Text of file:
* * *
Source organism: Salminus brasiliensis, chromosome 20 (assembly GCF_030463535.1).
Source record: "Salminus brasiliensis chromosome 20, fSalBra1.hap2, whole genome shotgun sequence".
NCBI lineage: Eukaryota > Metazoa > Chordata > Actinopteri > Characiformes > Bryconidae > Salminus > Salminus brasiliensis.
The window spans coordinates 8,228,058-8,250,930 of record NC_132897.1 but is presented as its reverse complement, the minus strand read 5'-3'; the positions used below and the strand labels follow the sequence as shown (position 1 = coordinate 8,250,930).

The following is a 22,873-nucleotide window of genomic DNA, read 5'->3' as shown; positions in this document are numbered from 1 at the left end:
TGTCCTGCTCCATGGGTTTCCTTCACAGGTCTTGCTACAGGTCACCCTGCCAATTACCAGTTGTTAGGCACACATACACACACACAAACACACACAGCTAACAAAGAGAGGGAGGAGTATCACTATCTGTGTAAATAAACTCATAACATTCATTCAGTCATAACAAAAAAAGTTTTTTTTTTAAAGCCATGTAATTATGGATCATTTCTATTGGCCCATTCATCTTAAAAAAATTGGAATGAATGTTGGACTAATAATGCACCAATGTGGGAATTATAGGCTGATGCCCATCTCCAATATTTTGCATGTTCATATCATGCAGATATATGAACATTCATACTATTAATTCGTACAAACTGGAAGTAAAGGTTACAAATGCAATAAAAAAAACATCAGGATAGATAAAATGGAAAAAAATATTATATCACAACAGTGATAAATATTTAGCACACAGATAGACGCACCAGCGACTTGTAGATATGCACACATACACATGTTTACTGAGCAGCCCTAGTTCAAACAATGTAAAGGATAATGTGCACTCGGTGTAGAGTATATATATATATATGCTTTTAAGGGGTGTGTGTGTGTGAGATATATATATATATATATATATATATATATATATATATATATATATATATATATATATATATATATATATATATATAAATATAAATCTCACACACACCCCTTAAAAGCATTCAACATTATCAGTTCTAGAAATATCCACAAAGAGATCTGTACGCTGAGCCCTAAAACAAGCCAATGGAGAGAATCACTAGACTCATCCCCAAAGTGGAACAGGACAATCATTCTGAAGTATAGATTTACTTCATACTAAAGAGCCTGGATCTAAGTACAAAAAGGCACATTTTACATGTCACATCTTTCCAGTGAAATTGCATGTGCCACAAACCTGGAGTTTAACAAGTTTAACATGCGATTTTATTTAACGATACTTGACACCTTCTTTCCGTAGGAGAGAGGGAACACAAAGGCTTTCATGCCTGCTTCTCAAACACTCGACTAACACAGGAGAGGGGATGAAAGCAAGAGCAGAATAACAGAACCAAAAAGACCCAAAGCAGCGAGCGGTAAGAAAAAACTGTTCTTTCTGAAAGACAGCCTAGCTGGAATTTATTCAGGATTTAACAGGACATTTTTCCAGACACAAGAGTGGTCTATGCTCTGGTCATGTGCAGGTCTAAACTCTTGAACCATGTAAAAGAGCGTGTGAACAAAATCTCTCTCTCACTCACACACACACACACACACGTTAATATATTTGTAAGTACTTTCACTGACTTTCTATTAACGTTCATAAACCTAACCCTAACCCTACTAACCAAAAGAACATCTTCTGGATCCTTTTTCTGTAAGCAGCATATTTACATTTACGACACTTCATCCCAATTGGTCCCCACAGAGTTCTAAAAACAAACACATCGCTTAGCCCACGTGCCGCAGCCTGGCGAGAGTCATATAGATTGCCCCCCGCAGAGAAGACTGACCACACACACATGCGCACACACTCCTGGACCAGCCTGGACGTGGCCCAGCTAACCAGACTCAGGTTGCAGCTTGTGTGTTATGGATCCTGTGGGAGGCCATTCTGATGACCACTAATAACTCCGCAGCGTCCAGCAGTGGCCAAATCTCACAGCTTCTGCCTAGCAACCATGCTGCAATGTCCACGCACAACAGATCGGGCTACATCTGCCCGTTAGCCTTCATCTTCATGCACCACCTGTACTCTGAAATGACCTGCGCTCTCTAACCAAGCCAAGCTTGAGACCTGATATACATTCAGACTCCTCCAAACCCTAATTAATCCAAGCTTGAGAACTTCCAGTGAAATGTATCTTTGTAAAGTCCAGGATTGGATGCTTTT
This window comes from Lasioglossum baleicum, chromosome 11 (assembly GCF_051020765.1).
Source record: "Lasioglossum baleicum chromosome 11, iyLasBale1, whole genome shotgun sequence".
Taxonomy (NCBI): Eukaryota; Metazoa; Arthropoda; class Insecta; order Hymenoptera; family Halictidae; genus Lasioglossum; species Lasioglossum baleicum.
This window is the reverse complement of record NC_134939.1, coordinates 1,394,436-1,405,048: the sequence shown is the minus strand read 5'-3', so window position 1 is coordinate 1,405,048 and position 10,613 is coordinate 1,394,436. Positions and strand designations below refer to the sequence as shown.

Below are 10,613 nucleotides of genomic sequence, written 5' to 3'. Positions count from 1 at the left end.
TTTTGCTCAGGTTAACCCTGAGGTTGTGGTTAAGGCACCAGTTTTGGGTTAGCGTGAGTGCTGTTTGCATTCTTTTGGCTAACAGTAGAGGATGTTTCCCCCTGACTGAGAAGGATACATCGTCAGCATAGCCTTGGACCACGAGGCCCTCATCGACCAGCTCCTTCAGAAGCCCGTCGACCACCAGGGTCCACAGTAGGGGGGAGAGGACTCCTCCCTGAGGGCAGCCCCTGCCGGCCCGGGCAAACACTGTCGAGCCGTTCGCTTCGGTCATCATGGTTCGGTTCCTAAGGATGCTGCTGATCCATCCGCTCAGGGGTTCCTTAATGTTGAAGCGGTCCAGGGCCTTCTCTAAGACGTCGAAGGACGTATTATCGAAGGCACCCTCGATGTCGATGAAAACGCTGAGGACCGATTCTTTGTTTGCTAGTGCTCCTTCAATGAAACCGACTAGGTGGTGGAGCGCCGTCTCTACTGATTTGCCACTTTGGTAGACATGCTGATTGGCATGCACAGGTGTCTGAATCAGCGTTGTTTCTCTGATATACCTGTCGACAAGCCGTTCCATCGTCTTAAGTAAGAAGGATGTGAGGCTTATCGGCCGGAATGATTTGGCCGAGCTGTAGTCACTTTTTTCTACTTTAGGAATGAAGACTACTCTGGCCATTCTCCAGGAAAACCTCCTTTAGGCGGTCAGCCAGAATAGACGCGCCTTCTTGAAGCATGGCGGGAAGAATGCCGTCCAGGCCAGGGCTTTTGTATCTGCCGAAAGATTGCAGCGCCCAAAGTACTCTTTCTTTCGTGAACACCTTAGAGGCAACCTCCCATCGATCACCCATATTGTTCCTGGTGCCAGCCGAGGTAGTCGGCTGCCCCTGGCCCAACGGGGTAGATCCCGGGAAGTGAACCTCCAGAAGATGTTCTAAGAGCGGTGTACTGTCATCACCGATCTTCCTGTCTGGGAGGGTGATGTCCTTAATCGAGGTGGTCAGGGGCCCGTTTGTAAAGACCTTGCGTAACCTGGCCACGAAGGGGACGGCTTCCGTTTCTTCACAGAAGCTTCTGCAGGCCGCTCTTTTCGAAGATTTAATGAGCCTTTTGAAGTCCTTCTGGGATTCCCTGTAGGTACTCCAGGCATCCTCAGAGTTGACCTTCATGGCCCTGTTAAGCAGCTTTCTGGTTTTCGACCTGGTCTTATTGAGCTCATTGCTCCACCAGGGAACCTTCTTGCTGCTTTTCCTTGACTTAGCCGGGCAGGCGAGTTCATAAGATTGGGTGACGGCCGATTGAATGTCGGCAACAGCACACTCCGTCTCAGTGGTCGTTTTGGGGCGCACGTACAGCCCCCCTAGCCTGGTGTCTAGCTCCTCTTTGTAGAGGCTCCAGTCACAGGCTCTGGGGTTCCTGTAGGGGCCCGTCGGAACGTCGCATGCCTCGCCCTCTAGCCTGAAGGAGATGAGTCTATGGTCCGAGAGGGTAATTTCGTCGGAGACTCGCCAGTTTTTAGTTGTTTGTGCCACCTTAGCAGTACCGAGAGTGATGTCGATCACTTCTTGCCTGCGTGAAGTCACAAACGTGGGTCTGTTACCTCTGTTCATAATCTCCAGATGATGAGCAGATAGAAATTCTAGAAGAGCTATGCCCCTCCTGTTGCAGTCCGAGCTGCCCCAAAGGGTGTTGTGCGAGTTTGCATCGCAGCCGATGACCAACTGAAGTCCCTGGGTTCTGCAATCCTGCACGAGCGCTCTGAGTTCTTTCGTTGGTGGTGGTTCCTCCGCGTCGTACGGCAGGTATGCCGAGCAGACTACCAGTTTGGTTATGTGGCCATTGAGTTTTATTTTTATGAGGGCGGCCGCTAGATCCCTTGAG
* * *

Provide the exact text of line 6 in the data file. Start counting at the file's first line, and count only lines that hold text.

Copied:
TGTCCTGCTCCATGGGTTTCCTTCACAGGTCTTGCTACAGGTCACCCTGCCAATTACCAGTTGTTAGGCACACATACACACACACAAACACACACAGCTAACAAAGAGAGGGAGGAGTATCACTATCTGTGTAAATAAACTCATAACATTCATTCAGTCATAACAAAAAAAGTTTTTTTTTTAAAGCCATGTAATTATGGATCATTTCTATTGGCCCATTCATCTTAAAAAAATTGGAATGAATGTTGGACTAATAATGCACCAATGTGGGAATTATAGGCTGATGCCCATCTCCAATATTTTGCATGTTCATATCATGCAGATATATGAACATTCATACTATTAATTCGTACAAACTGGAAGTAAAGGTTACAAATGCAATAAAAAAAACATCAGGATAGATAAAATGGAAAAAAATATTATATCACAACAGTGATAAATATTTAGCACACAGATAGACGCACCAGCGACTTGTAGATATGCACACATACACATGTTTACTGAGCAGCCCTAGTTCAAACAATGTAAAGGATAATGTGCACTCGGTGTAGAGTATATATATATATATGCTTTTAAGGGGTGTGTGTGTGTGAGATATATATATATATATATATATATATATATATATATATATATATATATATATATATATATATATATATATATATATAAATATAAATCTCACACACACCCCTTAAAAGCATTCAACATTATCAGTTCTAGAAATATCCACAAAGAGATCTGTACGCTGAGCCCTAAAACAAGCCAATGGAGAGAATCACTAGACTCATCCCCAAAGTGGAACAGGACAATCATTCTGAAGTATAGATTTACTTCATACTAAAGAGCCTGGATCTAAGTACAAAAAGGCACATTTTACATGTCACATCTTTCCAGTGAAATTGCATGTGCCACAAACCTGGAGTTTAACAAGTTTAACATGCGATTTTATTTAACGATACTTGACACCTTCTTTCCGTAGGAGAGAGGGAACACAAAGGCTTTCATGCCTGCTTCTCAAACACTCGACTAACACAGGAGAGGGGATGAAAGCAAGAGCAGAATAACAGAACCAAAAAGACCCAAAGCAGCGAGCGGTAAGAAAAAACTGTTCTTTCTGAAAGACAGCCTAGCTGGAATTTATTCAGGATTTAACAGGACATTTTTCCAGACACAAGAGTGGTCTATGCTCTGGTCATGTGCAGGTCTAAACTCTTGAACCATGTAAAAGAGCGTGTGAACAAAATCTCTCTCTCACTCACACACACACACACACACGTTAATATATTTGTAAGTACTTTCACTGACTTTCTATTAACGTTCATAAACCTAACCCTAACCCTACTAACCAAAAGAACATCTTCTGGATCCTTTTTCTGTAAGCAGCATATTTACATTTACGACACTTCATCCCAATTGGTCCCCACAGAGTTCTAAAAACAAACACATCGCTTAGCCCACGTGCCGCAGCCTGGCGAGAGTCATATAGATTGCCCCCCGCAGAGAAGACTGACCACACACACATGCGCACACACTCCTGGACCAGCCTGGACGTGGCCCAGCTAACCAGACTCAGGTTGCAGCTTGTGTGTTATGGATCCTGTGGGAGGCCATTCTGATGACCACTAATAACTCCGCAGCGTCCAGCAGTGGCCAAATCTCACAGCTTCTGCCTAGCAACCATGCTGCAATGTCCACGCACAACAGATCGGGCTACATCTGCCCGTTAGCCTTCATCTTCATGCACCACCTGTACTCTGAAATGACCTGCGCTCTCTAACCAAGCCAAGCTTGAGACCTGATATACATTCAGACTCCTCCAAACCCTAATTAATCCAAGCTTGAGAACTTCCAGTGAAATGTATCTTTGTAAAGTCCAGGATTGGATGCTTTT